Saudi Arabia's Crown Prince Mohammed bin Salman (MBS) said in remarks published Sunday that the kingdom will not hesitate to confront threats to its security, following attacks on two oil tankers in the Gulf of Oman that have raised fears of a broader confrontation in the region.
In interview with the Arabic-language newspaper Asharq al-Awsat, Prince Mohammed accused Iran of being behind the latest tanker attacks. He said Iran disrespected the visit to Tehran by the Japanese prime minister last week and responded to his diplomatic efforts to reduce regional tensions by attacking two tankers, one of which was Japanese.
His comments came just days after the U.S. blamed Iran for suspected attacks on two oil tankers near the strategic Strait of Hormuz, denouncing what it called a campaign of "escalating tensions" in a region crucial to global energy supplies. The U.S. alleges Iran used limpet mines to target the tankers, pointing to black-and-white footage it captured that American officials describe as Iranian Revolutionary Guard troops removing an unexploded mine from the Japanese-operated tanker, Kokuka Courageous.
The U.S. accusations come as the Trump administration has reimposed punishing economic sanctions on Tehran once lifted by the 2015 nuclear deal, targeting Iranian oil exports among other key sectors. In recent weeks, the U.S. has sent an aircraft carrier strike group and other military assets to the region aimed at Iranian deterrence.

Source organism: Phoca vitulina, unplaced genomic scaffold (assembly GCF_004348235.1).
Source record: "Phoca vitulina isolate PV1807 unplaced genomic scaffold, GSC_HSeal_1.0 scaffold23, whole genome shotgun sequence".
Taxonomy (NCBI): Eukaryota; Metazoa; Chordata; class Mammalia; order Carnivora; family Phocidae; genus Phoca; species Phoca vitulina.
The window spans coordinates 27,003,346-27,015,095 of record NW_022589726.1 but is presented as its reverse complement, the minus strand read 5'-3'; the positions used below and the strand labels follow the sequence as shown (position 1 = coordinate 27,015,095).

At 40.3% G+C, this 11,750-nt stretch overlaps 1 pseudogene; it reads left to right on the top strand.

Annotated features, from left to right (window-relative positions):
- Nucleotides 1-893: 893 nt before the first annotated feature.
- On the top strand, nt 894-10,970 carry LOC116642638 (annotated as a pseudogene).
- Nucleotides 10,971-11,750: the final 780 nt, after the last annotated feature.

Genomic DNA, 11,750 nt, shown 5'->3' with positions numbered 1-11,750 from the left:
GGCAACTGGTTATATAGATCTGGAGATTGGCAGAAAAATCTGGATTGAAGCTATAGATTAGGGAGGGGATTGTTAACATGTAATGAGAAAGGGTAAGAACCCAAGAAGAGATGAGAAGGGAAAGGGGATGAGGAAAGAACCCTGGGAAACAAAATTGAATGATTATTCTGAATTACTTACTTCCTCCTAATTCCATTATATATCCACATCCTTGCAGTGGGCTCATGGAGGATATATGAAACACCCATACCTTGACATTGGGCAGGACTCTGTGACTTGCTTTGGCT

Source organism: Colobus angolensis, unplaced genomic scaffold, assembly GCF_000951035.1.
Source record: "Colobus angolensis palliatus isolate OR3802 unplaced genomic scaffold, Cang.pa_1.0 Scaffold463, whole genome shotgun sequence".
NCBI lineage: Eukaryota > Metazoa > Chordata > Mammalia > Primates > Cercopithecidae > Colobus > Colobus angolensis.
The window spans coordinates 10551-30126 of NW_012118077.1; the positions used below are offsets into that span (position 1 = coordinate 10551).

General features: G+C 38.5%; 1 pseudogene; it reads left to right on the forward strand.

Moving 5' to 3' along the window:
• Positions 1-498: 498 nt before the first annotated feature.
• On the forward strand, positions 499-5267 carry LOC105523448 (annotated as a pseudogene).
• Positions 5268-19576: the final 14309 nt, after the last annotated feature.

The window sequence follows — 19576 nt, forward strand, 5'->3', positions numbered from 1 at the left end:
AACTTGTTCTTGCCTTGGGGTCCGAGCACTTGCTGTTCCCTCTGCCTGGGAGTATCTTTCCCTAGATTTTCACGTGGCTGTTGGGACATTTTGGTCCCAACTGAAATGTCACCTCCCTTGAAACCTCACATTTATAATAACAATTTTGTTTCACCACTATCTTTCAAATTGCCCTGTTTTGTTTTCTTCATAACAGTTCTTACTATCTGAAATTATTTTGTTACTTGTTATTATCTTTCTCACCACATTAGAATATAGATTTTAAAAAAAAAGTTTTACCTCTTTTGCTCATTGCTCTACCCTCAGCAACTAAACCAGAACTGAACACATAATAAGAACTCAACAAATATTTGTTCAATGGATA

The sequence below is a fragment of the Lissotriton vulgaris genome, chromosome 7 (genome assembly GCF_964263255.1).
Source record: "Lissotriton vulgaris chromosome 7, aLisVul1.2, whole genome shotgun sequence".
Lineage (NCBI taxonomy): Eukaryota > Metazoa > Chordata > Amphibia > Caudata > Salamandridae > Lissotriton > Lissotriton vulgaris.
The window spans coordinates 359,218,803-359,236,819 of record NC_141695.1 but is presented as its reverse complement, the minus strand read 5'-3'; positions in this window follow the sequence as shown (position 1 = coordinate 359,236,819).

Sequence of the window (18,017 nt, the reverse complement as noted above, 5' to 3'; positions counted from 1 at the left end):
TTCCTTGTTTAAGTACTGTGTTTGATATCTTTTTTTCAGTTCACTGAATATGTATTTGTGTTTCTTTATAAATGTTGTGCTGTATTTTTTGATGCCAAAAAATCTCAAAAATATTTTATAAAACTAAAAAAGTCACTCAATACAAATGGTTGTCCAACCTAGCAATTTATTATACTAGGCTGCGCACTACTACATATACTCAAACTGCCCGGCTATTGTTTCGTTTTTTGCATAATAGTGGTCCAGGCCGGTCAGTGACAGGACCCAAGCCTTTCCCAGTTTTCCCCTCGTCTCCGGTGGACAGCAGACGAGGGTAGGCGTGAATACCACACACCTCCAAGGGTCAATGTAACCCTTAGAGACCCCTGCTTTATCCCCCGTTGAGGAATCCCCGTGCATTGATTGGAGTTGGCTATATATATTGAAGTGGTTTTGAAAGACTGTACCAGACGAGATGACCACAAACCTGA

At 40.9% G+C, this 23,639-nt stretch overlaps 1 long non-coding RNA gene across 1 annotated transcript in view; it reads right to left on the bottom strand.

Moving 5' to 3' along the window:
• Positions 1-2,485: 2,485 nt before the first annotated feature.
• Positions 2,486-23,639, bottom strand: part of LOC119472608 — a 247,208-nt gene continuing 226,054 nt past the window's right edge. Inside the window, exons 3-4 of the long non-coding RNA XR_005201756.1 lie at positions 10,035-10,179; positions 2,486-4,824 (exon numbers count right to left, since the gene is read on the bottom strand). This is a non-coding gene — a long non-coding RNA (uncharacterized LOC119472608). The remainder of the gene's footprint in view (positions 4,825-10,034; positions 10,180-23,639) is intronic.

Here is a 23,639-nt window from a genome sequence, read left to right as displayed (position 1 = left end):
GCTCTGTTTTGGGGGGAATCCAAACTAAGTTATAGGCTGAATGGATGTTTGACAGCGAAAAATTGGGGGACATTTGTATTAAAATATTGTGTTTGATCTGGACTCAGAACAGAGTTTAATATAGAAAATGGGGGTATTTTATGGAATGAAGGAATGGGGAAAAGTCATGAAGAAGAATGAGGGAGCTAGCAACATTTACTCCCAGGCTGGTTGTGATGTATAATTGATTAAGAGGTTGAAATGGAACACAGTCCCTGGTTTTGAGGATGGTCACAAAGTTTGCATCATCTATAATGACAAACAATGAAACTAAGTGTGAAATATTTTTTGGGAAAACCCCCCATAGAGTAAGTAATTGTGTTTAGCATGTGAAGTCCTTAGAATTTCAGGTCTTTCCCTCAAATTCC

Iran has rejected the U.S. claim that it was responsible for Thursday's attacks, saying it stands ready to play an active and constructive role in ensuring the security of strategic maritime passages. Iran has also been accused of being behind the May 12 attacks on four oil tankers off the coast of the United Arab Emirates (UAE). Two of those vessels belonged to Saudi Arabia.
Thursday's attacks took place southeast of the Strait of Hormuz, a vital corridor connecting the energy-rich states of the Middle East with markets in Asia, Europe, North America and elsewhere. According to the Energy Information Administration (EIA), 35 percent of the world's seaborne oil passes through the Strait of Hormuz.
Iran, which is struggling with crippling U.S. sanctions, has repeatedly warned in the past that it could block the Strait in a relatively low-tech, high-impact countermeasure to any attack by the U.S. Doing so would disrupt oil tankers travelling out of the Gulf region to the Indian Ocean and global export routes.
Iran's parliamentary speaker said yesterday that Washington could have been behind the "suspicious" tanker attacks, the official news agency IRNA reported. "The suspicious actions against the tankers... seem to complement the economic sanctions against Iran, considering that [the U.S.] has not achieved any results from them," he told MPs.